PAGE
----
Earlier this year, Hongkong offered digital banking licenses to Alibaba, Tencent and Xiaomi. Therefore, it is not surprising to hear that the Monetary Authority of Singapore (MAS) are opening up their doors to digital banks too. Applications are open for firms wanting to set up a digital bank in Singapore. The deadline for applications is […]
With a name that sounds like it was lifted from the screenplay of Casino Royale, Lex Greensill, the London based, Australian entrepreneur betting big on supply chain finance, has scored a strong indication his bet might play out, with news this week his company Greensill had cashed in a $800 million equity injection from Softbank.
unassuming boy from Bundaberg (a town more famous for rum than financing) was appointed a
Commander of the Order of the British Empire in 2017, rubbing shoulders with king-in-waiting
Prince Charles, and is still involved with the family farm back in Queensland,
exactly does Greensill work, and what is the opportunity Softbank are
especially keen to get in on?
2011, the business has experienced phenomenal growth, helping over 1.3 million
small businesses get paid sooner. It uses the credit-worthiness of their big-name
customers as part of the risk assessment model, freeing capital up to those who
are most under pressure, and thus ensuring the survival of businesses in places
as remote as Bundaberg itself.
Greensill model relies on the purchase of invoices or trade receivables from
small companies seeking early repayment. It packages these into short-term
bonds and sells them on to investors. Approximately 47 bonds are issued per business
day, supported by the banking arm in
Germany and other fund managers.
estimates approximately $55
trillion of cash is locked up through inefficient payment terms and
structures. Servicing this, and making a
tidy profit in the process, is no doubt part of the attraction for Softbank.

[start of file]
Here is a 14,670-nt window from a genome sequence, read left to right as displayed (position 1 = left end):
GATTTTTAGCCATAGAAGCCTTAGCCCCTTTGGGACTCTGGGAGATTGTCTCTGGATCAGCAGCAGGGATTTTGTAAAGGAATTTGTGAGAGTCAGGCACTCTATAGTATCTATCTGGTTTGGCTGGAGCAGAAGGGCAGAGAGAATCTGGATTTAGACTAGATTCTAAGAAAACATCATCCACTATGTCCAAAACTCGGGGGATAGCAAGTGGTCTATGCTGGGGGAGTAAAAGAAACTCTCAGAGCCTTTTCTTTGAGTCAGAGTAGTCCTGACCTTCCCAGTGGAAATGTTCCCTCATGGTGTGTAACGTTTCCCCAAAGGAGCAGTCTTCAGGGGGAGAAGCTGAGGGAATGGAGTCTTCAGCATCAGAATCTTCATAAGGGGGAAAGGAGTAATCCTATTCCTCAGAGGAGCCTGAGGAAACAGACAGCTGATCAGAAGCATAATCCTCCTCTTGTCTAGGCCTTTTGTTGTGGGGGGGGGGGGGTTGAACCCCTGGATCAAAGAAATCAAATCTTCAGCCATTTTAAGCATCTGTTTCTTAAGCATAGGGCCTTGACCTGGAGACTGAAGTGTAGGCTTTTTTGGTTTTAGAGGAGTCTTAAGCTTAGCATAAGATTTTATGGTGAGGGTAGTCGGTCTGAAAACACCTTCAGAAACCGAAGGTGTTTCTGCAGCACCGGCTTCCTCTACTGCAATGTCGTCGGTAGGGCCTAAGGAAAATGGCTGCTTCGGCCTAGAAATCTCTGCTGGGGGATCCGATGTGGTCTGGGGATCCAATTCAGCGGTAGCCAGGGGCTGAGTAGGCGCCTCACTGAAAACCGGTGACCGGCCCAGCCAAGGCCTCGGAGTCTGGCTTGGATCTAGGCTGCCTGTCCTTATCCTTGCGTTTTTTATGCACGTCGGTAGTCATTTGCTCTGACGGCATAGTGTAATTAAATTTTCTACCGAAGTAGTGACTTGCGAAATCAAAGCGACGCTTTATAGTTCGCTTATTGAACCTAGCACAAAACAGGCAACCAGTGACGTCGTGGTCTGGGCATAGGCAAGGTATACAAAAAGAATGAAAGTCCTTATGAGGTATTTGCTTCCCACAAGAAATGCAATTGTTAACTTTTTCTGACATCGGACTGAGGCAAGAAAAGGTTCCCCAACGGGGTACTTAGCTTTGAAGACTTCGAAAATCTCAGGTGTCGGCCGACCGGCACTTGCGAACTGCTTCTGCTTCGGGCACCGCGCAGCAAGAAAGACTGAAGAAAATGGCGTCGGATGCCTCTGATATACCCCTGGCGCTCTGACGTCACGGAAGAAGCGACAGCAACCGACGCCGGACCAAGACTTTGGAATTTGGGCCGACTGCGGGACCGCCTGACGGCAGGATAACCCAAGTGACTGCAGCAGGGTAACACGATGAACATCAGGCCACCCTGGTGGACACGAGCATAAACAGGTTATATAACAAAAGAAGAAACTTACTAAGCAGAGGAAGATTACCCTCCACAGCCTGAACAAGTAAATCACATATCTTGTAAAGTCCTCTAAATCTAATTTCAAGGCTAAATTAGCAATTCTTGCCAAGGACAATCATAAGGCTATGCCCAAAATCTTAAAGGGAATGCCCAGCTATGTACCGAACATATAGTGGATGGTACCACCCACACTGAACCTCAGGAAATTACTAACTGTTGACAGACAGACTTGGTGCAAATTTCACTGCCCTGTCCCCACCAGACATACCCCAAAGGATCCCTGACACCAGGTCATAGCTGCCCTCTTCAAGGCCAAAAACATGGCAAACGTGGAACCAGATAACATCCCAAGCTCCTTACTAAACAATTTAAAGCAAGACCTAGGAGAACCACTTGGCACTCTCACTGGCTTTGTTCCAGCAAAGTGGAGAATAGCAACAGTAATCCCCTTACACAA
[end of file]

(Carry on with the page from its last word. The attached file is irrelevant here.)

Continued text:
That and the fact that according to Greensill’s white paper, no investment-grade
corporate has defaulted on its payment obligations in the past 20 years. High
demand, low risk and few alternatives makes for an attractive ‘Golidlocks’
Competitors in the space include Taulia, Citi, Orbian(our interview with CEO here) and PrimeRevenue, with more eyeing off the space each year. It is certainly a fascinating space to watch, and an emerging asset class to consider, so long as the big boys keep paying their bills.
Daily Fintech Advisers provides strategic consulting to organizations with business and investment interests in Fintech. Jessica Ellerm is a thought leader specializing in Small Business and the Gig Economy and is the CEO and Co-Founder of Zuper, a new superannuation startup in Australia.
I have no positions or commercial relationships with the companies or people mentioned. I am not receiving compensation for this post. I was a previous employee at Tyro.
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The tech IPO market is having a bonanza year so far and NASDAQ hit an all time high in April. However, confidence in the tech giants and their ethics in dealing with consumer data is perhaps at rock bottom. Cheap money is causing ballooning valuations. With Zoom, Pinterest, Lyft, Slack, Uber, WeWork all going for the big day at the market, are we witnessing a repeat of the dot com boom and bust?
The other question to ask is “Is Technology the new Banking?”. As they say, “Follow the money” to catch the bad guys in crime stories. The other way to look at it is, when people make good money, they are often portrayed as the bad guys. The world loves to see them fall. Behavioural and philosophical points aside, several market trends are shouting out for caution.
Analytics company Intensity’s April prediction puts the chances of a recession happening in the next 18 months at 98.9% and in the next 24 months at 99.9%. They are expecting a recession to happen in October 2019. Out of curiosity, I went through all their previous months’ predictions, to check for consistency. The confidence levels had increased steeply between Aug-Sep 2018, and have stayed high since.
Irrational exuberance in the markets is on display yet again. The Crypto bubble burst two years ago, but didn’t cause much of a pain as the market cap was not big enough. But with tech stocks driven by late stage VCs like Softbank, we have more to lose.
Global debt levels are at an all time high at $244 Trillion, and almost everyday economists are writing about a crisis triggered by debt markets.
One of the key trends over the last two years in the VC industry is the rise of late stage venture funds. Softbank led the boom, with Sequioa and others following up with relatively modest sized funds to catch “Unicorns” before their big day in the public markets. The strategy is to get in, pump the firms with steroids and fatten them up for the markets to consume. In the process, make some huge multiples.